OFlow Retiming

The OFlow node generates high-quality retiming operations analyzing the movement of all pixels in the frames and then rendering new “in-between” images based on that analysis. This node can also add motion blur or enhance the existing motion blur in the image.

Tip:  We recommend using NukeX's Kronos node instead, as it includes an improved motion estimation algorithm. For more information, see Kronos.

To Retime with OFlow

1.   Select Time > OFlow to insert an OFlow node after the sequence you want to retime.

The Input Range is set automatically by the source clip when you first create the node. After that, it is only updated if you click Reset.

2.   If you intend to use Output Speed or Frame timing, attach a Viewer to the output of the OFlow node,


If you intend to use Input Speed timing, attach a Viewer before the OFlow node.

3.   By default, OFlow is set to perform a linear half-speed slow down using Timing > Output Speed.
4.   Enable Use GPU if available to render output on the Local GPU specified, if available, rather than the CPU.

Note:  For more information on GPU support, see the Release Notes for your version of Nuke.

5.   Select the channels you want to apply the retime to using the channels dropdown. OFlow retimes all channels by default.
6.   To adjust the slow down or to speed the sequence up, enter a new value for the Output or Input Speed control. Values below 1 slow down the clip. Values above 1 speed up movement. The default value, 0.5, created the half-speed slow down. Quarter-speed would be 0.25.
7.   Alternatively, you can describe the retiming in terms of ‘at frame 100 in the output clip, I want to see frame 50 of the source clip‘. To do so, set Timing to Source Frame. Go to a frame in the timeline, and set Frame to the input frame you want to appear at that output position. You’ll need to set at least two key frames for this to retime the clip. For example, to slow down a 50 frame clip by half, you can set Frame to 1 at frame 1, and to 50 at frame 100. To do a four times slow down, set Frame to 1 at frame 1, and to 25 at frame 100.
8.   If you’d like to add motion blur to your retimed footage, proceed to Adding Motion Blur.

Tip:  Some Nuke users may remember nodes called OpticalFlow and OptiFlow. OFlow replaces these nodes. It can be used for retiming and adding motion blur, but it does not have the capability to output motion vectors. To output motion vectors, you could use VectorGenerator (included in NukeX and Nuke).

For retiming and motionblur, we recommend using the Kronos node instead of OFlow. For more information, see Kronos.

Refining the Results

To refine the results:

1.   To have the motion vectors displayed in the Viewer, expand the Advanced control and enable Overlay Vectors. Forward motion vectors are drawn in red, and backward motion vectors in blue.

Overlay Vectors enabled.

Note:  Motion vectors displayed in the Viewer are added to your output if you don’t turn off the overlay before rendering.

2.   To set the spacing between motion vectors displayed on the Viewer, adjust Vector Spacing. The default value of 20 means every 20th vector is drawn. Note that Vector Spacing only affects the Viewer overlay rather than the retimed result.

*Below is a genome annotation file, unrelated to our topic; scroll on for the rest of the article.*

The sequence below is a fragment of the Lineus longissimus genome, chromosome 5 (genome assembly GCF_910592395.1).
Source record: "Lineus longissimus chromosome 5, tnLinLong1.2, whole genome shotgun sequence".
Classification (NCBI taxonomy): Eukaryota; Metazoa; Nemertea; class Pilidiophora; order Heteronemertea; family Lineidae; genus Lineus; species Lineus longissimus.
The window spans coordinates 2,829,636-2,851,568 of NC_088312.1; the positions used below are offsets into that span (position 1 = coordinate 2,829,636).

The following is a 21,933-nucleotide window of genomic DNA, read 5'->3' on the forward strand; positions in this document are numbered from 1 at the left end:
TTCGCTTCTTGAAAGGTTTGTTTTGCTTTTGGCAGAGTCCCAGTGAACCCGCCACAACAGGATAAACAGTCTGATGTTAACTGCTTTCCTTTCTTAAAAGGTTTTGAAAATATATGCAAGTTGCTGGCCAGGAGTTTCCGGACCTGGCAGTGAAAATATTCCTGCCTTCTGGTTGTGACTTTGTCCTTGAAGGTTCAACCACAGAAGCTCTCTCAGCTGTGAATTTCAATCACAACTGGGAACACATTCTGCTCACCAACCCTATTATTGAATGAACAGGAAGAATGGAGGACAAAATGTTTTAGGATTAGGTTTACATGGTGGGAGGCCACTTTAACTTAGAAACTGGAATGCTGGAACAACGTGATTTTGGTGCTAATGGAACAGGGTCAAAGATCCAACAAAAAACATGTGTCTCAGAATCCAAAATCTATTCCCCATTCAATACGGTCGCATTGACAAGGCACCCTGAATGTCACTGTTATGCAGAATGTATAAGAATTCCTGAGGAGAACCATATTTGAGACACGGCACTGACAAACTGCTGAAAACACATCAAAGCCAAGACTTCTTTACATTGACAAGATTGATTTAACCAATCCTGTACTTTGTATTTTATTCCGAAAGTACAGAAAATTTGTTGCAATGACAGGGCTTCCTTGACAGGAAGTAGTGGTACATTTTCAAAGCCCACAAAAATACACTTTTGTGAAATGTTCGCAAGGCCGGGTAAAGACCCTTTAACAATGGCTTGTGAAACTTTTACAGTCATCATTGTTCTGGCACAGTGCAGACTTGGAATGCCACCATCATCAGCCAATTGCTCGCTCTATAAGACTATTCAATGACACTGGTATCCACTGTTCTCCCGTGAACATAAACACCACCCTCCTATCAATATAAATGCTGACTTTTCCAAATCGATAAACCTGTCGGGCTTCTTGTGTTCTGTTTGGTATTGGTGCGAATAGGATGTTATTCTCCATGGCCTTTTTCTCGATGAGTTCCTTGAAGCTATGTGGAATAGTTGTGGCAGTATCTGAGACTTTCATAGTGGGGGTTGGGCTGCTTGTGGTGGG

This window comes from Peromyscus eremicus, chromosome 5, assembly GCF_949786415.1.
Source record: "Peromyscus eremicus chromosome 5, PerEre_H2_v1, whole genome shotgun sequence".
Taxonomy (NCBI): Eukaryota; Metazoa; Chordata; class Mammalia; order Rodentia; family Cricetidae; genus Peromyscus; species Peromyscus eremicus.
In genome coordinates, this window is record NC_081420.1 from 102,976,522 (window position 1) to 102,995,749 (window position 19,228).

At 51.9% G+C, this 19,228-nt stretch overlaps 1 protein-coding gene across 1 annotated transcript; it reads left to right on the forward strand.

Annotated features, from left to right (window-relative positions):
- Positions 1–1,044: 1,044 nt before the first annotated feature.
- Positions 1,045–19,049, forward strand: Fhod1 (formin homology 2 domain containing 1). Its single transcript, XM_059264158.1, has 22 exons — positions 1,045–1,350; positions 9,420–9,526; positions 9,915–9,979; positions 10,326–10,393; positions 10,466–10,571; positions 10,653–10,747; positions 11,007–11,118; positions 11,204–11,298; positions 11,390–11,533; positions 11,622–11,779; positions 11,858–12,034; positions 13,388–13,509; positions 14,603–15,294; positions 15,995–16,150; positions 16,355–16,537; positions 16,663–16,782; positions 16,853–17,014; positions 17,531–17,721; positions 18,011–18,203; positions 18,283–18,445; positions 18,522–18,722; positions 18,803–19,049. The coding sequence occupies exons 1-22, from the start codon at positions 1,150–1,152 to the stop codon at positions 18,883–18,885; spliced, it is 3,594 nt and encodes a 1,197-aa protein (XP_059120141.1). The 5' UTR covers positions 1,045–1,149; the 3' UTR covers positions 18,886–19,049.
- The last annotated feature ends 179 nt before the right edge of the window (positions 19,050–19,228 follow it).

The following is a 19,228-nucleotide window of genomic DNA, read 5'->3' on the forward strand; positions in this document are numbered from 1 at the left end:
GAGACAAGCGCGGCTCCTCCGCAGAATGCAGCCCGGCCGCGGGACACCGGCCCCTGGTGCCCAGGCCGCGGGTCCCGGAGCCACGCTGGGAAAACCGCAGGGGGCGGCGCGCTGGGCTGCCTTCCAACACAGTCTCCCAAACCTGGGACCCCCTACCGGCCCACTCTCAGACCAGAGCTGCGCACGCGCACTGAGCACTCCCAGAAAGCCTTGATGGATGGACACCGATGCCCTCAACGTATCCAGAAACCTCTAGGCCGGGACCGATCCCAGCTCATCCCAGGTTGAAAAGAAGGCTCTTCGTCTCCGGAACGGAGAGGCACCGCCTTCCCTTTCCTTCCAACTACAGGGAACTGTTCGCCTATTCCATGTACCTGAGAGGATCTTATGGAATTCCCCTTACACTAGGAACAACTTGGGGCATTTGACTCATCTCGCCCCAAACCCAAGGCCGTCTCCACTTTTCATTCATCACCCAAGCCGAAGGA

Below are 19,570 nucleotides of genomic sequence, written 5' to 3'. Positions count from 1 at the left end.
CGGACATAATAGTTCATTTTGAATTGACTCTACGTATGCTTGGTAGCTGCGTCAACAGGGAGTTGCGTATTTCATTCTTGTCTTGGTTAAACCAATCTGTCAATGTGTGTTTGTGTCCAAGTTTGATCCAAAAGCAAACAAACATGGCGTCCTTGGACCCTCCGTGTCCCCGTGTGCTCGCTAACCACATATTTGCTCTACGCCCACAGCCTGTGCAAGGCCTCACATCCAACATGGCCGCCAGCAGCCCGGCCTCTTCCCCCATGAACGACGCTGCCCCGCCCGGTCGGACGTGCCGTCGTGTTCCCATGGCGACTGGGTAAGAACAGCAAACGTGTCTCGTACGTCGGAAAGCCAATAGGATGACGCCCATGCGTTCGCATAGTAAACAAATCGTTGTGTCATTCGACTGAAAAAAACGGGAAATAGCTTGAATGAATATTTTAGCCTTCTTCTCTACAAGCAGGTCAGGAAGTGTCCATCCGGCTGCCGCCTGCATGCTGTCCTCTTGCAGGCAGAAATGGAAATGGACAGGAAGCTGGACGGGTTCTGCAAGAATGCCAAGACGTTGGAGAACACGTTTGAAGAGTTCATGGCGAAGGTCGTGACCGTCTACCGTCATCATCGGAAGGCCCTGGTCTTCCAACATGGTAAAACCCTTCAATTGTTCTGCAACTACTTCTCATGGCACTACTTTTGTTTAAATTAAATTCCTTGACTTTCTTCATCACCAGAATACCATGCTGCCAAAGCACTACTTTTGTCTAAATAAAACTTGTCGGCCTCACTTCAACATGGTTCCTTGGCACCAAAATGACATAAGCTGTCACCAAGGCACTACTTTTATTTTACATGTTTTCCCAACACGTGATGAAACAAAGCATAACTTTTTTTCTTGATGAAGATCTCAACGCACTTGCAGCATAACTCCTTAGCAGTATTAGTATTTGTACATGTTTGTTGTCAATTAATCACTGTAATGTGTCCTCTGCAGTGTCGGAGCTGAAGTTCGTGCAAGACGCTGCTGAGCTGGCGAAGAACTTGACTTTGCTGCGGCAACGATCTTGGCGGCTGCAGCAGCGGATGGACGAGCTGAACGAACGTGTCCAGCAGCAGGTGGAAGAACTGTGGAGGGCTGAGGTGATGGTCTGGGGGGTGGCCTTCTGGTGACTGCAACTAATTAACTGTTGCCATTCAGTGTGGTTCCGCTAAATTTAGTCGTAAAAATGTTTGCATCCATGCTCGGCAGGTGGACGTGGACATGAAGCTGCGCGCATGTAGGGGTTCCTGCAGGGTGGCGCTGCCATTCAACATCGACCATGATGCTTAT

A Vector Spacing value of 4. A Vector Spacing value of 40.
3.   Adjust Vector Detail to vary the density of the vector field. The larger vector detail is, the greater the processing time, but the more detailed the vectors should be. A value of 1 generates a vector at each pixel. A value of 0.5 generates a vector at every other pixel. For some sequences, a high vector detail near 1 generates too much unwanted local motion detail, and often a low value is more appropriate.

Areas of unwanted local motion detail. Lower Vector Detail is more appropriate
in this case.
4.   Vector fields usually have two important qualities: they should accurately match similar pixels in one image to another and they should be smooth rather than noisy. Often, it is necessary to trade one of these qualities off against the other. A high Smoothness misses lots of local detail, but is less likely to provide you with the odd spurious vector. A low Smoothness concentrates on detail matching, even if the resulting field is jagged. The default value of 1.5 should work well for most sequences.

Jagging as a result of a low Smoothness
Minimal jagging as a result of a high
Smoothness value.
5.   Set the type of resampling applied when retiming:

Bilinear - the default filter. Faster to process, but can produce poor results at higher zoom levels. You can use Bilinear to preview a retime before using one of the other resampling types to produce your output.

Lanczos4 and Lanczos6 - these filters are good for scaling down, and provide some image sharpening, but take longer to process.

6.   If the overall brightness in your Source footage changes between frames, enable Flicker Compensation. This allows OFlow to take into account variations in luminance and overall flickering, which could otherwise cause problems with your output.

Examples of variable luminance include highlights on metal surfaces, like vehicle bodies, or bodies of water that reflect light in unpredictable ways.

Note that using Flicker Compensation increases rendering time.

7.   In order to reduce processing time, much of the motion estimation is done on luminance only - that is, using monochrome images. In most cases this is perfectly acceptable, but the parameters in the Tolerances group allow you to concentrate on a particular feature in an image by adding bias to individual colours. You may, for example, wish to increase Weight Red to allow the algorithm to concentrate on getting the motion of a primarily red object correct, at the cost of the rest of the objects in a shot.